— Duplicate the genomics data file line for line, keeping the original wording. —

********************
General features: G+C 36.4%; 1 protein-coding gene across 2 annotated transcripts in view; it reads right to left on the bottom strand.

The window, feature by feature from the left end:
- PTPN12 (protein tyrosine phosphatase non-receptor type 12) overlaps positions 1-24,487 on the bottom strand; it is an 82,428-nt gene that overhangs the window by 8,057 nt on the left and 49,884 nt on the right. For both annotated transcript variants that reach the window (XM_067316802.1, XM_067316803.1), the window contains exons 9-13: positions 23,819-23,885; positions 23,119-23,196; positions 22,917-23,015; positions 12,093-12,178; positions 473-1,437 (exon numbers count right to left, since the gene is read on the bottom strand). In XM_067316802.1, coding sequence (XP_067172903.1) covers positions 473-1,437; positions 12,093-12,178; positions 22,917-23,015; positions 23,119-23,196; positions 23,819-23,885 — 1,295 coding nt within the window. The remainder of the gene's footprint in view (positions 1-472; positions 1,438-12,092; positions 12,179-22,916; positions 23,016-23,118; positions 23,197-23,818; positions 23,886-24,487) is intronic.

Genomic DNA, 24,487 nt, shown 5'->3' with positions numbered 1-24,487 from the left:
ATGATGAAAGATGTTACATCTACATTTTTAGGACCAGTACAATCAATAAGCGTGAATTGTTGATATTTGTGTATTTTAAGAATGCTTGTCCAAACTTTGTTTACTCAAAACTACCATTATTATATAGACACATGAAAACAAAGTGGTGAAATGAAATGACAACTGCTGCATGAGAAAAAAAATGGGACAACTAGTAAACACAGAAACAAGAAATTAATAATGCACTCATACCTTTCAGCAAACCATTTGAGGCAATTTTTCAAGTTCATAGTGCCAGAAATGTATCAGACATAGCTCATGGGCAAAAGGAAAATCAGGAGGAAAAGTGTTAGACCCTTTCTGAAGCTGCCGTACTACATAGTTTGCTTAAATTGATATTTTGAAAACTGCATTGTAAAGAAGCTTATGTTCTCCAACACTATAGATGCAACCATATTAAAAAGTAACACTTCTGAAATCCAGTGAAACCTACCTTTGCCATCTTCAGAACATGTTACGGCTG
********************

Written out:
General features: G+C 36.4%; 1 protein-coding gene across 2 annotated transcripts in view; it reads right to left on the bottom strand.

The window, feature by feature from the left end:
- PTPN12 (protein tyrosine phosphatase non-receptor type 12) overlaps positions 1-24,487 on the bottom strand; it is an 82,428-nt gene that overhangs the window by 8,057 nt on the left and 49,884 nt on the right. For both annotated transcript variants that reach the window (XM_067316802.1, XM_067316803.1), the window contains exons 9-13: positions 23,819-23,885; positions 23,119-23,196; positions 22,917-23,015; positions 12,093-12,178; positions 473-1,437 (exon numbers count right to left, since the gene is read on the bottom strand). In XM_067316802.1, coding sequence (XP_067172903.1) covers positions 473-1,437; positions 12,093-12,178; positions 22,917-23,015; positions 23,119-23,196; positions 23,819-23,885 — 1,295 coding nt within the window. The remainder of the gene's footprint in view (positions 1-472; positions 1,438-12,092; positions 12,179-22,916; positions 23,016-23,118; positions 23,197-23,818; positions 23,886-24,487) is intronic.

Genomic DNA, 24,487 nt, shown 5'->3' with positions numbered 1-24,487 from the left:
ATGATGAAAGATGTTACATCTACATTTTTAGGACCAGTACAATCAATAAGCGTGAATTGTTGATATTTGTGTATTTTAAGAATGCTTGTCCAAACTTTGTTTACTCAAAACTACCATTATTATATAGACACATGAAAACAAAGTGGTGAAATGAAATGACAACTGCTGCATGAGAAAAAAAATGGGACAACTAGTAAACACAGAAACAAGAAATTAATAATGCACTCATACCTTTCAGCAAACCATTTGAGGCAATTTTTCAAGTTCATAGTGCCAGAAATGTATCAGACATAGCTCATGGGCAAAAGGAAAATCAGGAGGAAAAGTGTTAGACCCTTTCTGAAGCTGCCGTACTACATAGTTTGCTTAAATTGATATTTTGAAAACTGCATTGTAAAGAAGCTTATGTTCTCCAACACTATAGATGCAACCATATTAAAAAGTAACACTTCTGAAATCCAGTGAAACCTACCTTTGCCATCTTCAGAACATGTTACGGCTG